Prague's best known Menhir evokes both fascination and fear. An albino baby is born at Lesna Zoo and - what ails Prague's famous Astronomical Clock? Find out more in Magazine with Daniela Lazarova.
Menhirs are large, upright standing stones that are believed to have been erected in ancient times to serve religious or other purposes. They may have been been used in sacrificial rites, as territorial markers or early calendars. Menhirs are widely distributed across Europe, Africa and Asia and the mystery surrounding them evokes a mixture of fascination and fear. Vera Skrivankova has one just outside her garden - an upright slim boulder that is welded into her garden fence and takes up most of the narrow cobbled pavement. People often come to admire it - and tourist buses stop there to point it out. Vera says that many people believe it radiates a special kind of energy. "My daughter really believes in it, she says, "after every night shift she'll go to the stone to re-charge." Many faith healers allegedly do the same and some people come to the stone to meditate but some are so afraid of its powers that they cross the street in order not to have to come close to it. This - the best-known of Prague menhirs - is called Zkamenely sluha - the servant who turned to stone - and the first mention of it appears in Prague archives in 1914 when people started building houses in the area. Originally it stood in the middle of a meadow - possible as part of a group of similar stones. Another was uncovered buried in Vera's garden last year. If more of them appear in time it may be easier to decipher what purpose they served.
Police in the Decin region, in the northern part of the country have launched a controversial summer operation aimed at protecting tourists from thieves and pickpockets. They are putting up stickers along the most frequented tourist trails in the region warning people in English and German to be careful of their belongings, to lock their cars and not leave their things unattended. Their intention is good but the locals are up in arms about it. "What are tourists going to think - it makes us look like a den of thieves," one of them complained to the media recently. They are also afraid that the security campaign will drive tourists away and they will lose out on tourist revenues. However the police are adamant about seeing this through - and what they are hoping is that the stickers will drive thieves away from the region. "People on holiday are extremely carefree and they rarely bother to lock up anything - cars or caravans - making them easy targets. It is our duty to protect them - and besides if they get robbed here -they wouldn't come back anyway" an office countered. Either way, the controversial stickers are staying and only time will show who they will drive away -if anyone.
The zoo in Lesna has announced yet another success in its kangaroo breeding programme - the birth of a white albino baby to a white mother. Although this may sound perfectly natural albino mothers do not always give birth to albino babies. In this case a brown male is likely to have carried the gene. We have achieved a maximum combination - the zoo spokeswoman said - a brown baby born to a white mother, a white baby born to a brown one, a white to a white and a brown to a brown. The zoo now has two albino babies in its kangaroo pen and they are attracting a vast number of visitors. Not all the babies are going to stay at the Lesna zoo however. Within the framework of a European breeding project some of them will find new homes in other European zoos.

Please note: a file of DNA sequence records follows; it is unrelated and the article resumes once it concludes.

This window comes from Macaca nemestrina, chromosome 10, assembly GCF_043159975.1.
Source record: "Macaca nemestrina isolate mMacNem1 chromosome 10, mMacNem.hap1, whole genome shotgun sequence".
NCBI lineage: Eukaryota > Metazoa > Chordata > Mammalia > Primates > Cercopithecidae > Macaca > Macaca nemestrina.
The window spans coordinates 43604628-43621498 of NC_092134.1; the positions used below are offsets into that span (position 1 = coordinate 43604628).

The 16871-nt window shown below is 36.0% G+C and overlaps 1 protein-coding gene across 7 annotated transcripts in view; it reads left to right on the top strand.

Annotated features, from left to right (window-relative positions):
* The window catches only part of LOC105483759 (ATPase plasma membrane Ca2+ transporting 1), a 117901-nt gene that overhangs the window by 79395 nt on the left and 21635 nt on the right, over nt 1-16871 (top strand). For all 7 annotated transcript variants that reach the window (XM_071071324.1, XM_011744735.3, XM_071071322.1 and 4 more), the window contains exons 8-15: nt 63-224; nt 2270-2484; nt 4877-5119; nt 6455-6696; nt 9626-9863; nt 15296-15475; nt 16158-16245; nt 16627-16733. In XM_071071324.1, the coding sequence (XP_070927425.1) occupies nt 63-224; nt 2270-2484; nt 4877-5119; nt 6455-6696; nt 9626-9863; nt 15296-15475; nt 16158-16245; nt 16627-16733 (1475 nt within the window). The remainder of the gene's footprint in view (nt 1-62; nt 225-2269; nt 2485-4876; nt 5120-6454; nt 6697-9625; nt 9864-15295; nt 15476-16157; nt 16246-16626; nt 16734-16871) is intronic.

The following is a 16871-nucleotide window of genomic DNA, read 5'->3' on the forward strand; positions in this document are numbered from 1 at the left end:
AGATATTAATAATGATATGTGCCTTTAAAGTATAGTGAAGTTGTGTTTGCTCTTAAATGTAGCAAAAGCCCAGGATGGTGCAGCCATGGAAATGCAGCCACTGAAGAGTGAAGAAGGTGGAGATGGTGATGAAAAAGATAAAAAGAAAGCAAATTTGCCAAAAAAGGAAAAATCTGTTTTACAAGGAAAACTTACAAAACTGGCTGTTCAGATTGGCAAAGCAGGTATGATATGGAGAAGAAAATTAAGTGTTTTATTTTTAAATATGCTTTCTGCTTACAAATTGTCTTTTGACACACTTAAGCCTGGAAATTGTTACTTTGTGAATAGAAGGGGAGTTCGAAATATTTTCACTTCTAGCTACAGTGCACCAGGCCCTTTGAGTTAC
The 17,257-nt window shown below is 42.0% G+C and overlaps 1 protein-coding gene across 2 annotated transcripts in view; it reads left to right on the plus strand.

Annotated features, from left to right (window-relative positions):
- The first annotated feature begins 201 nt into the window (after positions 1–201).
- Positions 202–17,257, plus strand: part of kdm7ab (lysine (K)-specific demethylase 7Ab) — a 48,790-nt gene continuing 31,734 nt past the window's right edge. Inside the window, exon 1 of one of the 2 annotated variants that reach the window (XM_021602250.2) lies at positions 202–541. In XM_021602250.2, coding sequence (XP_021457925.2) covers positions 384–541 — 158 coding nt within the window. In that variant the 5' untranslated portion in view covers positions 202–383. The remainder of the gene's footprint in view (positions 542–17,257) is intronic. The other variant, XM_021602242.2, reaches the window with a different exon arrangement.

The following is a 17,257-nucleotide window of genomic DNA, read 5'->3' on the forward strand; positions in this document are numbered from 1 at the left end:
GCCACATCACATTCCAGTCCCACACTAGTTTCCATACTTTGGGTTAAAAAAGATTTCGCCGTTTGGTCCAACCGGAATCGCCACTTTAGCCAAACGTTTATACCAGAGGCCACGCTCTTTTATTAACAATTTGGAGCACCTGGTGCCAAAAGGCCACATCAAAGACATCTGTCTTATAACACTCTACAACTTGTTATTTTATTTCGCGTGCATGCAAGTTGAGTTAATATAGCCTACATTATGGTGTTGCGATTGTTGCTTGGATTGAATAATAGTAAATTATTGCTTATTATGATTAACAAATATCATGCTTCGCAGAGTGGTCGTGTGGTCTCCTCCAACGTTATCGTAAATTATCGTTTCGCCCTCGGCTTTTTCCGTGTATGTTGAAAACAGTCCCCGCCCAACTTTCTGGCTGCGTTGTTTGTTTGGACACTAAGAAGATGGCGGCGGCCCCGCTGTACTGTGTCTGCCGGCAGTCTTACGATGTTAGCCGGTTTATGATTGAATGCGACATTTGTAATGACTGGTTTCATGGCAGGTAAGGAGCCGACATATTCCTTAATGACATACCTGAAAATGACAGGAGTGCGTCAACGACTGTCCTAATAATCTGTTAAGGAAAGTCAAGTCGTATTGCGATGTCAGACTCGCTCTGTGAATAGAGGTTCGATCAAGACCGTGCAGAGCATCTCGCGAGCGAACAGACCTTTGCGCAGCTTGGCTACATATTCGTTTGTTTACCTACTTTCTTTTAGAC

The famous Prague Astronomical Clock - the so-called Orloj - that attracts millions of visitors every year was unexpectedly out of action for ten days earlier this month. The clock which was made in 1410 has served for centuries without any significant break but in recent years there have been recurring problems. Only two clock mechanics know how to fix it and one of them was re-called from his holiday home to take care of the emergency. Usually it takes just hours to fix but this time it took much longer indicating that the old tower clock might need a major repair job. "It doesn't respond well to the climate changes and there's more pollution with every passing year" - said Ludvik Hainz, whose family have been taking care of the Astronomical Clock since the 1860s. Mr. Hainz says that he may soon have to take the whole clock apart - clean the mechanisms - and put it back together again. The fact that it stopped was not only a huge disappointment for tourists. An old Czech legend says that when the clock stops the Czech nation will have big problems. But according to Jakub Malina, who has written a book about the Astronomical Clock - legends of this kind were intentionally created in order to protect the clock itself. For instance an older legend says that when the clock stops then the town mayor or another important official of the town hall will die. "That was clearly meant to encourage town hall officials to take good care of the clock" - Malina says. Whether or not his theory is right I am sure that the present mayor of Prague Pavel Bem was glad to get back from the Himalayas safe and sound well before the Orloj stopped.